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Pioneer VSX-820-K Audio/Video Receiver

Pioneer VSX-820-K Audio/Video Receiver

Manufacturer: Pioneer
List Price: $299.00
Street Price:
Amazon.com: Unknown

Today’s Show:

Pioneer VSX-820-K Audio/Video Receiver (Street Price $280)

Every Fall, just before Christmas, we do a receiver buying guide to help our audience decide on what to buy. Last Fall our value receiver was an Onkyo SR607 which sold for $320. After spending time with the Pioneer VSX-820-K ($280) we have a new king! The VSX-820-K is a 5.1 system that has 4 HDMI inputs and does next generation audio. Here are some key features of the low cost solution from Pioneer:

Features

  • Channels: 5.1 surround sound
  • Power: 110×5 watts
  • HDMI Specification: v. 1.4, 3D, Deep Color and X.V. Color
  • HDMI Ports: 4 in, 1 out
  • Component Ports: 2 in, 1 out
  • Audio Codecs Supported: DTS-HD Master Audio, Dolby TrueHD, Dolby Pro Logic IIz with pre-out
  • Automatic Calibration
  • Video Modes Supported: 1080p and below
  • Digital Formats Supported: JPEG, MP3, WAV, WMA
  • Certified – “Works with iPhone”

Setup

The first thing you notice is that the unit is light, it weighs just under 20 pounds (9 Kg) . Like all receivers you connect your speakers, input sources, power and turn it on. This unit does not have an Ethernet connection so there are no network setup steps involved. Our system came with the optional AS-BT100 Bluetooth Adapter ($100) for connecting Bluetooth enabled sources like cell phones, iPods and even iPads. To use these devices you have to pair your device with the receiver and that step took us about 10 minutes – eight minutes to try and figure it out without a manual then an additional two once we gave in and read it.

The auto calibration was quite simple to use. Plug in the included mic to the front of the receiver and then place it where you want the audio optimized, hit go and wait. We found the calibration to be accurate however we like our surrounds a bit hotter than standard so we went into the manual settings and increased the gain a bit. One irritation we have with the unit is that the onscreen display is not visible with HDMI. You need an analog connection to the TV for onscreen feedback. As a result we stuck with the front panel. Note: Banana plugs are your friend!

Performance

The 820 did a great job reproducing Dolby True HD and DTS Master Audio. Actually we were pleasantly surprised how good the audio sounded when mated to our Aperion speakers. For most home applications (not theater rooms) this receiver will be all that you need. There is plenty of power to fill any family or living room. The 820 does support Dolby Pro Logic IIz but you’ll need an additional stereo amplifier. This is one way Pioneer was able to cut costs on the device. Its actually a smart move. Most of us won’t use the additional speakers. Your other option is to move up to the 7.1 920 which will cost about $100 more than the 820.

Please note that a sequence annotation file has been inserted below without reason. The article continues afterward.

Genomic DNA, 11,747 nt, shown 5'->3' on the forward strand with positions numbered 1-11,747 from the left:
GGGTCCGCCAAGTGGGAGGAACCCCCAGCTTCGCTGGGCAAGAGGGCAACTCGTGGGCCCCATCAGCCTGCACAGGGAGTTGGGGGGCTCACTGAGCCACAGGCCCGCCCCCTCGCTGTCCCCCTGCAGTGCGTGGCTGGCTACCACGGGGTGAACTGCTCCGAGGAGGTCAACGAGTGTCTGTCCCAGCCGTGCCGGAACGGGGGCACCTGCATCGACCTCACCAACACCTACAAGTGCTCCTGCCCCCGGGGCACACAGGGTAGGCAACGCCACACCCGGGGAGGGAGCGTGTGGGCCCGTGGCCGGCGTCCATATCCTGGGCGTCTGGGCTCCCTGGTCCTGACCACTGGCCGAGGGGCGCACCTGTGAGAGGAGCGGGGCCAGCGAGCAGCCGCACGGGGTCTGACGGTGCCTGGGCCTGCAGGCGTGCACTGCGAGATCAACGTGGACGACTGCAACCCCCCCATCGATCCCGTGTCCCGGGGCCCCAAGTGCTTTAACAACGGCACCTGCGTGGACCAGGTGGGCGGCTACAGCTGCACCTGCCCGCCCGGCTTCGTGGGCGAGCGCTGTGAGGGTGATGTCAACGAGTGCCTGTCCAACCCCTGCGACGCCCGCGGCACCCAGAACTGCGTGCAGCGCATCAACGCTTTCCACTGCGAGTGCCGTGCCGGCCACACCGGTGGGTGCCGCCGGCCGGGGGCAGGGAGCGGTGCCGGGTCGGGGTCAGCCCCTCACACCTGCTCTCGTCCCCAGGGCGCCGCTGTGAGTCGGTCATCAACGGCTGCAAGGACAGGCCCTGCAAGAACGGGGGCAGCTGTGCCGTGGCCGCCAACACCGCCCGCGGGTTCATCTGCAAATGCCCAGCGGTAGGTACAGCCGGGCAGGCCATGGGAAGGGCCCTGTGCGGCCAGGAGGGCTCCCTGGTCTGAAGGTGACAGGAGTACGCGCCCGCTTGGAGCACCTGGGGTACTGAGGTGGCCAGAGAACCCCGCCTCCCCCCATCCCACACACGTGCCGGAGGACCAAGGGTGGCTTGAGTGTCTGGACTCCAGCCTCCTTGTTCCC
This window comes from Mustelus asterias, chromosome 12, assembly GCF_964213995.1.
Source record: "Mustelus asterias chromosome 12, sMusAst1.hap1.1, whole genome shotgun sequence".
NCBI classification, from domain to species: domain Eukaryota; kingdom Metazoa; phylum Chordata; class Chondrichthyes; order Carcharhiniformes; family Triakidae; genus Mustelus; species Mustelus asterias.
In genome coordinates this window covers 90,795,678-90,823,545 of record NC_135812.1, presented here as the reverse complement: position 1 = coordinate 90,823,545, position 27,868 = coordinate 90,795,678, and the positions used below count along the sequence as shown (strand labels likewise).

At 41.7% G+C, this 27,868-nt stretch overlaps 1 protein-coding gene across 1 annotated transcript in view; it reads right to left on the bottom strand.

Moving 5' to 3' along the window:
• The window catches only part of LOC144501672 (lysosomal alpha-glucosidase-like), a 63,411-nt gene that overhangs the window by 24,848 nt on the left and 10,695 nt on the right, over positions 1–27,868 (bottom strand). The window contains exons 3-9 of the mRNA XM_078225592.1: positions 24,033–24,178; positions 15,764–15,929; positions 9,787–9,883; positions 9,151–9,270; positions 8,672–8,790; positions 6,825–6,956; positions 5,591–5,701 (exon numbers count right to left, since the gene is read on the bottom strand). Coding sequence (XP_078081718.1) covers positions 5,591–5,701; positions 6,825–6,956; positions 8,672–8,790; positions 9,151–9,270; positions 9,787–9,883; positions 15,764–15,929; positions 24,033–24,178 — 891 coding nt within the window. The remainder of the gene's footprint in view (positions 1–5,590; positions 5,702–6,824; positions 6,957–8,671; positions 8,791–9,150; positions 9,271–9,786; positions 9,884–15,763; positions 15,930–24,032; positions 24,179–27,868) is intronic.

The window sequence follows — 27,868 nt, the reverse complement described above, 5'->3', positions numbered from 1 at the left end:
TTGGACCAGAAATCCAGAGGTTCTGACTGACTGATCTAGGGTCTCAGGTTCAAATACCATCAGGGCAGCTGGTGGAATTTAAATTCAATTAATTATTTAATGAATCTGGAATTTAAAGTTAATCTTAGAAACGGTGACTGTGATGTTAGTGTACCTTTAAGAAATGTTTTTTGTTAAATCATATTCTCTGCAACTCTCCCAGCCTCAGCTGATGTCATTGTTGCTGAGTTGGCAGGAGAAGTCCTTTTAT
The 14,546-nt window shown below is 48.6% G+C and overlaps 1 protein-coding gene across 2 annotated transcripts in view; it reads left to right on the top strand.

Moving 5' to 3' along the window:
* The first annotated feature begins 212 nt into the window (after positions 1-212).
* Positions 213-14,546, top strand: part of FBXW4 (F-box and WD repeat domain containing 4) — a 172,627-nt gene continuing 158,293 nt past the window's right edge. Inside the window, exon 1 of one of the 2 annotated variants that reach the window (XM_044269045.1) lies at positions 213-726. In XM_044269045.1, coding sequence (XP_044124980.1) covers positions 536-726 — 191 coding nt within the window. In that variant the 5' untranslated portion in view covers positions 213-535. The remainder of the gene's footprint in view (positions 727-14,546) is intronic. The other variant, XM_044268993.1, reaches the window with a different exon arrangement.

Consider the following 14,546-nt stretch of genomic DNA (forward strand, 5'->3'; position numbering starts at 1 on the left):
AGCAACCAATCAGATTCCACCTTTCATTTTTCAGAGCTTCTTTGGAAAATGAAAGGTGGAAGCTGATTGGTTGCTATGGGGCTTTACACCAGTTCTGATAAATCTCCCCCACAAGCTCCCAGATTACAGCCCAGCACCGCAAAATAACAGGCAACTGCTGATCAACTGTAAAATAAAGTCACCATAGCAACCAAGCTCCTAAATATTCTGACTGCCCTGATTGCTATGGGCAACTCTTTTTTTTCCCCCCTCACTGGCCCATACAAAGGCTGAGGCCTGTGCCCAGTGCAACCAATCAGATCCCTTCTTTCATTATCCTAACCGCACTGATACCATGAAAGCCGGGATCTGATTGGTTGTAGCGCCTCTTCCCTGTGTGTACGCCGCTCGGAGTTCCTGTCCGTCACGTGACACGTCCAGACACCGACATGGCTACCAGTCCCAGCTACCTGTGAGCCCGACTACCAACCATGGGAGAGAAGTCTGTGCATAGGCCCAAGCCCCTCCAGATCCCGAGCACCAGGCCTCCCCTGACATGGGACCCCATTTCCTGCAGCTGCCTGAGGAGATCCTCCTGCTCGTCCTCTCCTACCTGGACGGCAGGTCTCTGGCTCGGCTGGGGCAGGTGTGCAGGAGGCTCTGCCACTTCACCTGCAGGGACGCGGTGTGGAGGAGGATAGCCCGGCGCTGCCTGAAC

The 820 also comes with a cable to integrate your iPod Touch, iPhone, and even your iPad. The cable has a USB and RCA video connector on one end, which connects in the front of the unit, and 30 pin dock connector on the other. Typically when you dock your iPod like this, say in a car, you can not control the iPod from the device itself. Control is passed to your car stereo. When connected to the 820 you still control the iPod through the iPod interface which makes selecting your music simple. You can play videos through the 820 as well but only through an analog connection to the TV. The 820 does not convert analog to digital or vice versa. Your input and output must match to see anything on screen.

If you want to free yourself from cables you can use the Bluetooth adapter to play music off your idevices, as long as you are in range of the Bluetooth receiver. The operation is similar to other Bluetooth devices like the Ford Sync system. Audio sounded good and we could not notice any degradation in quality when compared to the wired connection. Our range was decent, pretty much anywhere in the media room (15 X 25 feet). Once we went beyond that the audio quality degraded quickly.

Conclusion

The pioneer VSX-820-K is now our new go to receiver for value. But don’t let the word value scare you, the 820 is very capable and will fill any family room with glorious HD audio. The iPod connection cable is a great touch and if you want to go wireless the Bluetooth adapter is a nice feature. The only complaint we have is that there is no onscreen menu and no video from your iPod if all you have is a digital connection to your TV.

Download Episode #430


Posted by The HT Guys, June 17, 2010 11:50 PM

About The HT Guys

The HT Guys, Ara Derderian and Braden Russell, are Engineers who formerly worked for the Advanced Digital Systems Group (ADSG) of Sony Pictures Entertainment. ADSG was the R&D unit of the sound department producing products for movie theaters and movie studios.

Two of the products they worked on include the DCP-1000 and DADR-5000. The DCP is a digital cinema processor used in movie theaters around the world. The DADR-5000 is a disk-based audio dubber used on Hollywood sound stages.

ADSG was awarded a Technical Academy Award by the Academy of Motion Picture Arts and Sciences in 2000 for the development of the DADR-5000. Ara holds three patents for his development work in Digital Cinema and Digital Audio Recording.

Every week they put together a podcast about High Definition TV and Home Theater. Each episode brings news from the A/V world, helpful product reviews and insights and help in demystifying and simplifying HDTV and home theater.